This isn't an easy one to write, for many reasons. If I'm honest, I've absolutely no idea where the next few hundred words are going to take me. I haven't thought about this piece or researched it very well, it's just going to be a whole lot of incoherent thoughts. So here goes. And stay with me, please.
I don't want to give the wrong impressions here. Hillsborough was never my fight, but I've always felt close to those battling for the long overdue result that they got yesterday (Monday).
Let me try and explain. I left Liverpool a couple of years before the disaster. The regular readers amongst you know I had four wonderful years in the City and made many good friends. My wife was born in Liverpool and grew up on The Wirral. We were with her parents the weekend after Hillsborough - I can't remember why - work, I think. Maybe it was just a family visit.
Obviously the mood, all over Merseyside, was sombre. You couldn't help be touched by it - nor the scenes of people snaking round Anfield, holding flowers which they were going to lay on the pitch, just wanting to be near their club and other like minded, stunned supporters.
Look. It's not my club so I had no right, but I was overcome by it all. I put on a suit, bought flowers myself and drove to Anfield. I wanted to do what everybody else was doing, but I felt somewhat of an interloper. I obviously knew people at the club, so when I slipped in a side gate and quietly worked my way onto The Kop no-one gave me a second glance. I put flowers down, drew breath, said a few words and cried. You couldn't help but cry. Everybody did.
The scene in front of me was incredible. At this time more than half the pitch was covered in flowers. Thousands were pouring in to pay their respects.
I don't know how long I was there but as I was leaving I heard a familiar brusk Scottish voice 'hey, where are you going?' Initially I thought I'd been rumbled but as I turned round I saw Kenny Dalglish. 'What are you doing here?' was the next question. Kenny loved a wind up, but surely not at a time like this! Of course, I didn't have to reply!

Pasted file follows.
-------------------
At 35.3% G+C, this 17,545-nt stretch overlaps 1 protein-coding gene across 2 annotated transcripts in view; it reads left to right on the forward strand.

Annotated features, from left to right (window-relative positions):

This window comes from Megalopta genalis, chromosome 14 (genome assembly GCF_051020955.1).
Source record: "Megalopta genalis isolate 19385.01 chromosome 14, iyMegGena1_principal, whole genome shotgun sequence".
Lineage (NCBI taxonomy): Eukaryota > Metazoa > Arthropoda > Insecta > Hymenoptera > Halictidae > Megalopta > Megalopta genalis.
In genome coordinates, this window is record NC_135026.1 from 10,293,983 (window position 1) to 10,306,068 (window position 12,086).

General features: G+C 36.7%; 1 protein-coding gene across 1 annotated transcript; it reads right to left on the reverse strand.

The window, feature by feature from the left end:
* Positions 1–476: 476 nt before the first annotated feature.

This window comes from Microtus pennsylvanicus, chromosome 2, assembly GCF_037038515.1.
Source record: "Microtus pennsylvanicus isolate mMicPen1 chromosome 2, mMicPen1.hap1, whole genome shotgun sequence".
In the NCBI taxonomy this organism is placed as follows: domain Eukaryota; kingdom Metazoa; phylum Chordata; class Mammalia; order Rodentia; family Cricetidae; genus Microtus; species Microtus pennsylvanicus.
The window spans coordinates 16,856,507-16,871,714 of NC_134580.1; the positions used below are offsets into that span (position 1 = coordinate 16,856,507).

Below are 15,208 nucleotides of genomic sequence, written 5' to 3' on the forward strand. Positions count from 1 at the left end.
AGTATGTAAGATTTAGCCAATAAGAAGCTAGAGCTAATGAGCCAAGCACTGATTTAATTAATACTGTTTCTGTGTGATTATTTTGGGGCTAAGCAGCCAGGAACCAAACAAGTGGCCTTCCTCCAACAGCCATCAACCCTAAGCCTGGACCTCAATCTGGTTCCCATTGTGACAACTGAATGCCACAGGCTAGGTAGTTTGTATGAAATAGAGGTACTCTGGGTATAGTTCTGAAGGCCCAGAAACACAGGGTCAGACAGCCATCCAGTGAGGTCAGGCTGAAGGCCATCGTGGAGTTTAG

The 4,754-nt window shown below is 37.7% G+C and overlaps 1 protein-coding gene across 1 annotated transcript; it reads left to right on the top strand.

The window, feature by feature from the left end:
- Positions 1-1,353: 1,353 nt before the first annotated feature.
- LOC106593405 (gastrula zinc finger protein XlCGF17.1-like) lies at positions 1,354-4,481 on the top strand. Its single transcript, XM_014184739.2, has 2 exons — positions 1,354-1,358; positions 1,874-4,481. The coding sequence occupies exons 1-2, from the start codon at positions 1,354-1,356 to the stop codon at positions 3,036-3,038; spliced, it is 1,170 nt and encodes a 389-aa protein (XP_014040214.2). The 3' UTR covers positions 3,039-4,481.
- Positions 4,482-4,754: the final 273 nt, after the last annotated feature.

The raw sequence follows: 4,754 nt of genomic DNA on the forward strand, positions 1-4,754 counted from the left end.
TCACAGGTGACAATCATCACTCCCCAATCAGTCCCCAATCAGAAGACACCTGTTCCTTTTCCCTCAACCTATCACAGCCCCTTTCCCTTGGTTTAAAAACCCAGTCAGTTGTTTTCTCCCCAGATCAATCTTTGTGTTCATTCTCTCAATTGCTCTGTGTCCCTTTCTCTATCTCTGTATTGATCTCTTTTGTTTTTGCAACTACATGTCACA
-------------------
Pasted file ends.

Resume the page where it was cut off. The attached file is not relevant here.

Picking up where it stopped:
We stood together for a while marvelling at what was unfolding before us. I think he told me he'd been on The Kop every day since the disaster. He knew where people had left things, teddy bears and the like. He knew the people who'd left them. It had got to him deeply. Remember, he was now player/manager.
What happened next was extra-ordinary.
'Come and meet some people', he said. He took me off to the players lounge where relatives of those who'd lost their lives, players, players wives, his wife Marina, counsellors, clergy - all sorts, were sitting talking, consoling each other and unburdening themselves.
Kenny just wanted me to talk to people. I had no idea what to say or who to say it to, but it was hugely touching listening and sharing their stories.
Again, I was looking to leave. I'd got family myself at home and - can you believe - I felt I should be with them. Again, Kenny stopped me. 'We've got a service at Tranmere this afternoon', he said. 'You're coming'. This time it wasn't an invitation, it was an instruction!
He was at the heart of everything. It was incredible to see him and Marina organising everything - on the fly.
Next minute I was being ushered, with the entire first team squad, into a bus that would take us to Prenton Park. There were thousands outside Anfield. He had time for everybody. I remember someone putting an Everton scarf round him. He took half a dozen paces, took it off and gave it to another Evertonian! Brilliant. No-one was offended. I actually not sure anyone really noticed except me, but a potential minefield had been avoided!
We sat and spoke all the way there and back. Needless to say, the occasion was enormously moving.
As we arrived back at Anfield I remember thinking 'I'm touched by the day. It's been incredible. I've been extremely fortunate to have been invited into the inner sanctum, but I've got to go now'.
No chance! He had me back in that players lounge as soon as I stepped off the bus. He knew what I was thinking before I did. He always knew what other people were thinking. It's what made him such a great player - and such an awkward interviewee!